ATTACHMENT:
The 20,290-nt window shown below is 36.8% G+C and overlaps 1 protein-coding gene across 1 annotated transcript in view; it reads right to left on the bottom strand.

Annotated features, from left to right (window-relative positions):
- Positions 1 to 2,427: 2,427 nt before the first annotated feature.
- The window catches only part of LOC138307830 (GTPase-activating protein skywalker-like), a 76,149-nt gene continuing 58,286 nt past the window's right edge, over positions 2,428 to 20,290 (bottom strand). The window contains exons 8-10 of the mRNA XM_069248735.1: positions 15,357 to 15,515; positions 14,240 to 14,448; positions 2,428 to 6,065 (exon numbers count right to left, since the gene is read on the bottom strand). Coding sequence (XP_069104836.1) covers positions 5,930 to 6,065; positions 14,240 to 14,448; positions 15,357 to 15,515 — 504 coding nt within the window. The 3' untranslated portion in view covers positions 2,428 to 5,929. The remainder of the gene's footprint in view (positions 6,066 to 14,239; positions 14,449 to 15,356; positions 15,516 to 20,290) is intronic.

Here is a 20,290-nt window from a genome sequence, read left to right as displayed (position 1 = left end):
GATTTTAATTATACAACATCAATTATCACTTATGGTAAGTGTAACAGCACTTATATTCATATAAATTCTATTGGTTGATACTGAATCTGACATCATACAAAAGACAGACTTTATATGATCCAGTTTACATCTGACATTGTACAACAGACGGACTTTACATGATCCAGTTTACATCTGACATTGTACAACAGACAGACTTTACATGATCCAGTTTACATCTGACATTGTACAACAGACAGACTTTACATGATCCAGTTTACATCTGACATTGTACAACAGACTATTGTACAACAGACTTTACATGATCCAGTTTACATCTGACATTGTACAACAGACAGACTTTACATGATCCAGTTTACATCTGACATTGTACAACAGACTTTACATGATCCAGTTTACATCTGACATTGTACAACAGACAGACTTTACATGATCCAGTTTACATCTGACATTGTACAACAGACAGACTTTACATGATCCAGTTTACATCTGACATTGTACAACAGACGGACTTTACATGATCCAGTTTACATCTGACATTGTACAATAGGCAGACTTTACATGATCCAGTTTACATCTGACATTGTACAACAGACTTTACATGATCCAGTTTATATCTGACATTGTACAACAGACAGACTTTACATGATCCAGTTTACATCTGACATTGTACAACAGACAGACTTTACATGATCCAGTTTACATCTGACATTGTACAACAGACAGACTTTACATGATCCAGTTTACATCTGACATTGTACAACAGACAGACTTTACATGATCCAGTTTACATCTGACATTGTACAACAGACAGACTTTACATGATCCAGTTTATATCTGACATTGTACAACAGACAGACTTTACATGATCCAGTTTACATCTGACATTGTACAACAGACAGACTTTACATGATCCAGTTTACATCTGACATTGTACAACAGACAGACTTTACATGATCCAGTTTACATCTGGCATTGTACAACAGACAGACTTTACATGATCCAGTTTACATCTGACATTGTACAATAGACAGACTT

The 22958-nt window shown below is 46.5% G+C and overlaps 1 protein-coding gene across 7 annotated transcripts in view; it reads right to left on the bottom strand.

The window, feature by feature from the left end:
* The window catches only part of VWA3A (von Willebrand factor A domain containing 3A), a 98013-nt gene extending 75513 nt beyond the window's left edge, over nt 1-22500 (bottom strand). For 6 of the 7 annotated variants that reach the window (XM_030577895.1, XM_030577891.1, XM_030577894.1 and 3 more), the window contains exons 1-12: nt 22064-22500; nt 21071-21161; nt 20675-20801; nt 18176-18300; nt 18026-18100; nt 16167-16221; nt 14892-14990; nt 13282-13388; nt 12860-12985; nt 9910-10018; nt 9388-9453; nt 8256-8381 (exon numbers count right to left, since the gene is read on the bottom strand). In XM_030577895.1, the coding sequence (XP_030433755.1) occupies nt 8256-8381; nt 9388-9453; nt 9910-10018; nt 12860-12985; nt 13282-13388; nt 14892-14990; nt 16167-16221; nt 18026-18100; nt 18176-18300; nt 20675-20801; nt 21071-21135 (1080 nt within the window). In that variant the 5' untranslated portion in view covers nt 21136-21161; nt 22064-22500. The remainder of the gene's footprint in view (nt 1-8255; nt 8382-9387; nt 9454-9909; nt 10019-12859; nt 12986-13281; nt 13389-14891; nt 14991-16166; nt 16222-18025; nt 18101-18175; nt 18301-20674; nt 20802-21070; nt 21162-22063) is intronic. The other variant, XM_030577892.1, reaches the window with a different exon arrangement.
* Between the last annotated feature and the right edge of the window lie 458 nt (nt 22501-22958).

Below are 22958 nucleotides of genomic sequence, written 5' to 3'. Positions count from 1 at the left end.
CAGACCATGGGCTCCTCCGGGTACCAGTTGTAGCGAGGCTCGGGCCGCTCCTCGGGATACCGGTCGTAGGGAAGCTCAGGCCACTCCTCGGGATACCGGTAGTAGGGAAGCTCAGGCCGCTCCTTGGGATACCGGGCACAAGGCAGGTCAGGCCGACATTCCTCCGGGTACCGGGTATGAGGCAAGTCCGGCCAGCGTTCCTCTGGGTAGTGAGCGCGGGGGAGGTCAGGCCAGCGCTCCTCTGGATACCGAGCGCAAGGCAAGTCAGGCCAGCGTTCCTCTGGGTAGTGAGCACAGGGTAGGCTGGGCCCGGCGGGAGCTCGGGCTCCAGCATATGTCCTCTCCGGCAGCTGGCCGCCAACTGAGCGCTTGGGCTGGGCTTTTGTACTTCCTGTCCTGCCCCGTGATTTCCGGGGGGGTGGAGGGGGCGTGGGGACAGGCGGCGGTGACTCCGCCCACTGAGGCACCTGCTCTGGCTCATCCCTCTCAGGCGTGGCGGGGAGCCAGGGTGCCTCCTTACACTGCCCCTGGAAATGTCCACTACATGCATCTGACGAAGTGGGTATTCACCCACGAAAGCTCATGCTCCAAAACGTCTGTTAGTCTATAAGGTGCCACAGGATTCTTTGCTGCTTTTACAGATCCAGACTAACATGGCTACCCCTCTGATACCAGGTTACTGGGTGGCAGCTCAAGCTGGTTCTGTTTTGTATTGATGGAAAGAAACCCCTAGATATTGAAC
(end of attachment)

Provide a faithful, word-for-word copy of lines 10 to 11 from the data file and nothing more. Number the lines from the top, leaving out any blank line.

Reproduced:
* Between the last annotated feature and the right edge of the window lie 458 nt (nt 22501-22958).

Below are 22958 nucleotides of genomic sequence, written 5' to 3'. Positions count from 1 at the left end.